'The Searchers' Revisited

Watching a newly restored Blu-Ray of John Ford's The Searchers at the cinema the other night convinced me it was the best movie of 2009, too bad it was released 56 years ago and features a mostly passed-on cast. Its images stay in you head, especially that of an isolated Wayne getting the door shut on him as his silhouette lingers in the background. The image of isolation and unresolved rejection is painstakingly restored in what is a masterful movie of colour & sound.

What struck me most about Ford's movie are the hints of prejudice that flow in around and of Ethan- a man that cannot stand the Comanche, but is forced to suck it up and, in subtle ways, repent. Ford uses Ethan, but more importantly Wayne, as the anti-hero and does not give him the redemption he deserves in the movie's climax. Others would like to disagree with me but it is clear throughout that -although he is glorified at times- Ethan is a flawed man with misbegotten ambitions. He wants to save his captured niece from the Indians but he also wants to kill her because her mind has been warped by the Comanche and she is a "lost cause." His fellow searcher, Martin, does everything to prevent this from happening.

Although this is a great movie, one of the greatest ever made, the one complaint people always have about it is the comic relief that happens in spurt. There are two dim witted fools. I was not bothered by it, although I did have a beef about the subplot involving Martin marrying a Comanche. Even with these flaws, Ford's colours and textures resonate throughout and make for a wildly significant ride.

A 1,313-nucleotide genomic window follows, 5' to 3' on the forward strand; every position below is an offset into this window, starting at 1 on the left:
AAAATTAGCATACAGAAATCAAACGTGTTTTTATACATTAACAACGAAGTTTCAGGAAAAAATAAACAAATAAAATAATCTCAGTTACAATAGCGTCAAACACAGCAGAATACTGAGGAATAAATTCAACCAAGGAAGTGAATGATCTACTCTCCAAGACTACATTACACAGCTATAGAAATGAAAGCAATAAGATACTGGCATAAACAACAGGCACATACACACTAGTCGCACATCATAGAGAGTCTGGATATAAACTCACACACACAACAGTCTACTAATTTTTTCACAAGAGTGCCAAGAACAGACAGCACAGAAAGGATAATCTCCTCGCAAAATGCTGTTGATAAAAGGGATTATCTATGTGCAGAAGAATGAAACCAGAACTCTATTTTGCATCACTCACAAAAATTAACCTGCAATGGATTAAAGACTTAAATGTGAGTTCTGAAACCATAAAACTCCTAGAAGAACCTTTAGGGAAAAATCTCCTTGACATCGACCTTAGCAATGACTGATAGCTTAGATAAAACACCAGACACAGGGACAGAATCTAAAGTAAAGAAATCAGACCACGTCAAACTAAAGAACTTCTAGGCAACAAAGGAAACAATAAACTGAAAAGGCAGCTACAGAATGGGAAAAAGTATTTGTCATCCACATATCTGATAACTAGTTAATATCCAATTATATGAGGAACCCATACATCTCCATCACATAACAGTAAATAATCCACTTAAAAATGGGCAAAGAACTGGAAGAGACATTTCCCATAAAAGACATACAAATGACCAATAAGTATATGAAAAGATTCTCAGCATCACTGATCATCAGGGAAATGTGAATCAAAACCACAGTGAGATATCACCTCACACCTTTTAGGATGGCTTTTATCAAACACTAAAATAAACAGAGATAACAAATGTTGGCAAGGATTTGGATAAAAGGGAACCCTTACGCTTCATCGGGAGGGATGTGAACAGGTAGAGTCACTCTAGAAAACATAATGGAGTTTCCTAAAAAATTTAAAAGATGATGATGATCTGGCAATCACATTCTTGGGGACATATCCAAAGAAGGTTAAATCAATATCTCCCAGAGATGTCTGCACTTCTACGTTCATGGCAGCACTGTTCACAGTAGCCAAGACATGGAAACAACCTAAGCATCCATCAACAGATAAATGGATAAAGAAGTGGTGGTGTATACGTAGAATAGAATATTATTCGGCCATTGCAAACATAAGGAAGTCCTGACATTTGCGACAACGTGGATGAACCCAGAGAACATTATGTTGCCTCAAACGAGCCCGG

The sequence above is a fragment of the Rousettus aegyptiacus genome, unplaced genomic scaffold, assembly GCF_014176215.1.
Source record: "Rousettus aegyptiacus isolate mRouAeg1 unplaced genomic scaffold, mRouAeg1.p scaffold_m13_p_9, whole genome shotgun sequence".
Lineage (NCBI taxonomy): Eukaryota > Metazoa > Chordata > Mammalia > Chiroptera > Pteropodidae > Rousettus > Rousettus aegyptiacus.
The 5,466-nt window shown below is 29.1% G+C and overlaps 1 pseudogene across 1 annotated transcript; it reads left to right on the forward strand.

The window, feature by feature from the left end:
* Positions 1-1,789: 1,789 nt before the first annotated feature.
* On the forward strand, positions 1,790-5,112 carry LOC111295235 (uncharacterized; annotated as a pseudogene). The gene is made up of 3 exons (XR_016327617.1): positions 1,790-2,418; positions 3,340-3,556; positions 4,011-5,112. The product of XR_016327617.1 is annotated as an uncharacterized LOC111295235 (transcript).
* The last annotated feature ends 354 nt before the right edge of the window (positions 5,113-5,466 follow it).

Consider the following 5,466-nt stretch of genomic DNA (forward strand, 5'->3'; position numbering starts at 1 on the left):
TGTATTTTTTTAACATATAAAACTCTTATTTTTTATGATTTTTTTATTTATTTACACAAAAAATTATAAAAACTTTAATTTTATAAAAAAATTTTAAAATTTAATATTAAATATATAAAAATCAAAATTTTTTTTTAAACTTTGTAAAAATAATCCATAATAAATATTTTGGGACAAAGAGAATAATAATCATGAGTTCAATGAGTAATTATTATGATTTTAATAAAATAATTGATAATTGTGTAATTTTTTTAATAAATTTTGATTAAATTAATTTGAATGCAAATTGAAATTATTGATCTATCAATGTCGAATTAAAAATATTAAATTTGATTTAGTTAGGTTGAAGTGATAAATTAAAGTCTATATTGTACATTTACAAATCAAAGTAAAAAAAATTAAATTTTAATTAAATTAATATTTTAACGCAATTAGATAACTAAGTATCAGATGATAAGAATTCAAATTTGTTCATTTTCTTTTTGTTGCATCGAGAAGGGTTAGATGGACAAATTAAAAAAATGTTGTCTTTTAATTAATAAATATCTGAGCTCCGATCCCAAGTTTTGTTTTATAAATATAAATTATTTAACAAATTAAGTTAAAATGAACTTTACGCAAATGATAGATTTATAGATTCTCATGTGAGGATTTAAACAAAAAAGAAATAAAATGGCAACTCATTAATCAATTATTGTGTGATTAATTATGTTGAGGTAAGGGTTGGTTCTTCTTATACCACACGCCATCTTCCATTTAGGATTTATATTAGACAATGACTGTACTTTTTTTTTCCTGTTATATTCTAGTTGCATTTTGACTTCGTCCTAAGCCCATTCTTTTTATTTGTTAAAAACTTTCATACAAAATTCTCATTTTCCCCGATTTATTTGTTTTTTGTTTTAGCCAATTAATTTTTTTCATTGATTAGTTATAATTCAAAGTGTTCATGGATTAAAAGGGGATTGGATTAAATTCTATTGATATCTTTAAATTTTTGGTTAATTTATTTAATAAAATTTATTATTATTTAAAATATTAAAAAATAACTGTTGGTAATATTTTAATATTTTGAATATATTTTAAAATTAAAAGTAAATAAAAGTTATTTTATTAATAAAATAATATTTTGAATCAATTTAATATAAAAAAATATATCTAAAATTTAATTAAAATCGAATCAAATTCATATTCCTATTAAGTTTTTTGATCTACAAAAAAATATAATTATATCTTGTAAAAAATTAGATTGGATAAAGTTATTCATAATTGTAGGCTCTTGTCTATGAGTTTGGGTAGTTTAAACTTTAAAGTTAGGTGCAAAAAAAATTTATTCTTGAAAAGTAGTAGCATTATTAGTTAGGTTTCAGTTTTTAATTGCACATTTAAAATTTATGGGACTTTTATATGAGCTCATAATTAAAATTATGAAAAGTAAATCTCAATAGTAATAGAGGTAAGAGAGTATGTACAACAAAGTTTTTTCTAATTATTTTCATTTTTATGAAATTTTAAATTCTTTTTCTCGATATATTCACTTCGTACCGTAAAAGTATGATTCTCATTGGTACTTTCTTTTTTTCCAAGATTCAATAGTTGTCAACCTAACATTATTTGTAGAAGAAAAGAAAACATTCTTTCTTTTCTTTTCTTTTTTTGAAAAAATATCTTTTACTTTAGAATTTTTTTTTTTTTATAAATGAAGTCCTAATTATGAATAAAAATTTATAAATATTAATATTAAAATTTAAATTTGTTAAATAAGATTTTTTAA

Whenever I gather around a list of my favourite movies- The Searchers always comes into the equation, resonating near the top. It is an epic that Time Magazine once called 'the most influential American movie'. I don't know if it is, could be, but what I do know is that watching it again the other night I was reminded of its textures, form, societal prophecies which was akin to seeing something a landmark exposed in cinematic imagery. A feeling that's been missing for quite some time.